“Climate protection is a core focus issue for Deutsche Post. Already today we have, by far, the largest fleet of electric delivery vans, electric-powered bicycles and cargo bikes providing the industry’s most climate-friendly mail and parcel delivery service. And for years, our parcel customers have responded very positively to the climate-friendly shipping we have provided for all private-customer parcels. Now we are introducing this to our mail operations as well and making our entire mail transport greener. This also helps our business customers make their mail correspondence with end customers greener.” – says Ole Nordhoff, Chief Marketing Officer at Deutsche Post.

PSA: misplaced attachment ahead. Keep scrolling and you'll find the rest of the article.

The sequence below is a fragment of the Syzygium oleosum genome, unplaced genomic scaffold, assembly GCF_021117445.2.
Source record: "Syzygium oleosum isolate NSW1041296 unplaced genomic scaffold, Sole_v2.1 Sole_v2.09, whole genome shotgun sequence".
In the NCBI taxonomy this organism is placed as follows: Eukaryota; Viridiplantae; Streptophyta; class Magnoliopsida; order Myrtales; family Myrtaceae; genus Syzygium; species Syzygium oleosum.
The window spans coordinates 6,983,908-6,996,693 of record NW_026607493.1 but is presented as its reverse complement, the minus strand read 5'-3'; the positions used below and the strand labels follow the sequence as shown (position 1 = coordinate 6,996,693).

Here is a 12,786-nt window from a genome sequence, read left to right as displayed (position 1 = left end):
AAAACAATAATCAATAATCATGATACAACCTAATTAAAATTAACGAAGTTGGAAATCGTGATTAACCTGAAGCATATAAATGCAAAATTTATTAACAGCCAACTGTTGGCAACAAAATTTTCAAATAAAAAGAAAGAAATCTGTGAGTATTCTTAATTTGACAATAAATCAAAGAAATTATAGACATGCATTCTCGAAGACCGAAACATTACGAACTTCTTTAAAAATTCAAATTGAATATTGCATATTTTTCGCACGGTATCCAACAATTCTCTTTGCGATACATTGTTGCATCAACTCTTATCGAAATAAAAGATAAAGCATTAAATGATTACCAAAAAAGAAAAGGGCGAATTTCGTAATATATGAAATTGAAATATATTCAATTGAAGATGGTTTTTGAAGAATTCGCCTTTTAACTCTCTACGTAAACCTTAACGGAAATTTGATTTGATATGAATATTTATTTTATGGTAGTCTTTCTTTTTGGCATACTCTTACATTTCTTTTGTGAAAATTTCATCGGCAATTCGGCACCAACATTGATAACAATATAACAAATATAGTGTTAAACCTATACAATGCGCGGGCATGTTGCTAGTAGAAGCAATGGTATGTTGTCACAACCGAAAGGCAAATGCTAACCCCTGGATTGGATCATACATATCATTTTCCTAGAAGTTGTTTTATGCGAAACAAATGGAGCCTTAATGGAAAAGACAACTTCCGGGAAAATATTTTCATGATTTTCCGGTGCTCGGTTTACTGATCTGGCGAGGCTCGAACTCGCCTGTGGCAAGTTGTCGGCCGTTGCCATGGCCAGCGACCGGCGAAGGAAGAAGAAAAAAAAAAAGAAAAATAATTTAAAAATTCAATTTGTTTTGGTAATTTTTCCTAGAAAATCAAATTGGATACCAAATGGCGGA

Since 2007, Deutsche Post and DHL have offered their GoGreen service as a way to offset – through certified climate protection projects – the CO2 emissions generated by their shipping operations. Over the past decade, all private-customer parcel shipped within Germany has automatically been shipped “GoGreen”. The company already delivers mail and parcels carbon-free in more than 50% of its delivery districts, making it by far Germany’s most climate-friendly logistics provider. In addition, the Group’s Post & Parcel Germany division continues to expand its fleet of electric vehicles, to invest in the construction of carbon-neutral operations facilities, and to upgrade existing buildings. The division also plans to continuously increase the share of parcels shipped via greener transport modes such as rail and biogas-powered trucks. It also plans to expand its GoGreen product portfolio in 2022 with products that will allow customers to play an active role in CO2 avoidance in Germany.